Kentucky Oaks winner Princess of Sylmar<br><a target="blank" href="!i=2491690123&k=3cMDjgD">Order This Photo</a>

Kentucky Oaks winner Princess of Sylmar
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Dave Harmon

Winner, Other Oaks Runners Fine One Day Later

Winner Princess of Sylmar will return to trainer Pletcher's base in New York.

Trainer Todd Pletcher said May 4 the four Longines Kentucky Oaks (gr. I) participants from his barn, including winner Princess of Sylmar, "came out of the race well."

In addition to winner, Pletcher was also represented by third-place finisher Unlimited Budget, favored Dreaming of Julia (fourth), and Silsita (10th).

"They all pulled up in good order," Pletcher said.

Pletcher said Princess of Sylmar "was able to fire her best shot. We thought she might have a chance if they gave her some pace and they did."

Princess of Sylmar improved her record to five wins and a second in seven starts and increased her bankroll to $827,220 by winning the Oaks at 38-1 odds.

Dreaming of Julia, the 3-2 race favorite, was bumped and squeezed at the start before closing ground late to be beaten less than three lengths.

"She had to deal with that incident at the start, then she had to take up on the turn and it was just too much," Pletcher said. "She might have been able to overcome one of those things, but the two of them virtually eliminated her. I thought she was gutsy to run as well as she did."

Pletcher said the four fillies would head up to his New York barn "either Sunday or Monday." He said he had no special plans for any of them at the moment.

Meanwhile, trainer Richard Mandella said runner-up Beholder was "a little tired, but she appears to be fine."

The 2012 2-year-old filly champion held a two-length lead at one point in the stretch after winning a pace duel with Midnight Lucky, but gave it up to the winner past the sixteenth pole to be second by a half-length. The $190,000 purse for second increased Beholder's career earnings to to $1,765,000 gleaned from five wins and three seconds in nine starts.

Mandella said there was a flight lined up for a return trip to California for the filly May 5.

"I won't run her back quickly," Mandella said. "She'll get a little time. After a while, we'll look around and see what's next."

Jim Barnes, assistant to trainer Bob Baffert, said Mike Pegram, Karl Watson, and Paul Weitman's Midnight Lucky came out of her fifth-place finish in good shape. "She's good. She's fine. A little tired," Barnes said.

Magdalena Racing's Pure Fun, who was nearly 15 lengths off the pace after the opening half-mile of the race, put in a big run to eventually finish sixth.

"From the three-eighths pole to the quarter pole I thought we were going to give a good rally but just kind of stayed one-paced down the lane," Phil Bauer, assistant to trainer Ken McPeek, said. "We can't be disappointed with her.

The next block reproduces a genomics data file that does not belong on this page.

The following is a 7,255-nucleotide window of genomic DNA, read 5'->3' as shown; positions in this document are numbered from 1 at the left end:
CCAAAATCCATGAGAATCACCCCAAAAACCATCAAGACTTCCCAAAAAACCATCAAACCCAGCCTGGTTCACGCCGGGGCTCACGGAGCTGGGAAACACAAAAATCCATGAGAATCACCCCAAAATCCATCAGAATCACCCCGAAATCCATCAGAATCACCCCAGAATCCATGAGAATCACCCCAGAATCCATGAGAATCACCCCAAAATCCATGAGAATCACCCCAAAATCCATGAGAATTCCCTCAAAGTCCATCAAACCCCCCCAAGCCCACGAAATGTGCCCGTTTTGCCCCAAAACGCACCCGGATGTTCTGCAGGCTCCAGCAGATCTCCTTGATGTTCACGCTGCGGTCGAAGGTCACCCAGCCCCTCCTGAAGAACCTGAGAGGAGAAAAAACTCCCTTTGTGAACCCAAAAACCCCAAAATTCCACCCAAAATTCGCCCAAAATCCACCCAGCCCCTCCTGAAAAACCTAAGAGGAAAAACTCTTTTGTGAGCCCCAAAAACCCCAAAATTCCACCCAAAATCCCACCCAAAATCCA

"She ate up last night and seemed to come out of the race okay. Five out of the top six finishers were grade I winners so I guess there's no shame in finishing the way she did."

Bauer said McPeek had no specific races on the radar for Pure Fun.

"We'll just regroup," he said. "She's had three races in a short period of time so I think we need to let her rebound out of this race before we consider anything else."

Juddmonte Farms's Close Hatches also came back in good order the morning after her seventh-place finish, according to Kenny McCarthy, assistant to trainer Bill Mott.

"She's fine this morning," McCarthy said. "She jogged good this morning and everything so we'll just have to do battle another day."

McCarthy said there was no obvious explanation for the disappointing effort by previously undefeated Close Hatches. However, he echoed his boss' post-race sentiment that perhaps she did not respond well to be taken far off the pace for the first time since her debut.

"It was a bit of a head scratcher," McCarthy said. "Maybe all the talk about how much speed was in there got to the rider."

Trainer Sal Santoro said Kathleen Amaya and Raffaele Centofanti's Rose to Gold, who finished eighth, came out of the race in good shape according to trainer Sal Santoro.

"She's fine. She cleaned up her feed last night and came out of race all right," Santoro said. "She whacked herself behind the right front ankle and that might have happened at the break.

"I feel bad about that because it might have momentarily knocked Dreaming of Julia off stride a bit and might have compromised her chances. I feel a little guilty about that.

"I just wanted her to run and run good. She had a wide trip, but all in all I am pleased with her. I would have liked a better finish, but she ran her race and has no excuses. Those were great fillies. I am not disappointed in her at all."

Santoro planned to ship Rose to Gold to Ocala in the next few days for a month off before  bringing her back to his home base at Calder.

"When she comes back to Calder, I will put her in light training and pick out a race for her," Santoro said. "The pressure is off now and I have wanted to try her on turf and I think I am going to."

Ninth-place finisher Naveed Chowhan's Seaneen Girl, also was fine following the Oaks, according to Gary Borgemenke, assistant to trainer Bernie Flint.

"A longshot won,'' Borgemenke said. "It was the wrong one. She came back good.''

Seaneen Girl, who went off at 30-1, finished 14 1/2 lengths behind winner Princess of Sylmar, a 38-1 shot.

"It just wasn't her day,'' Borgemenke said.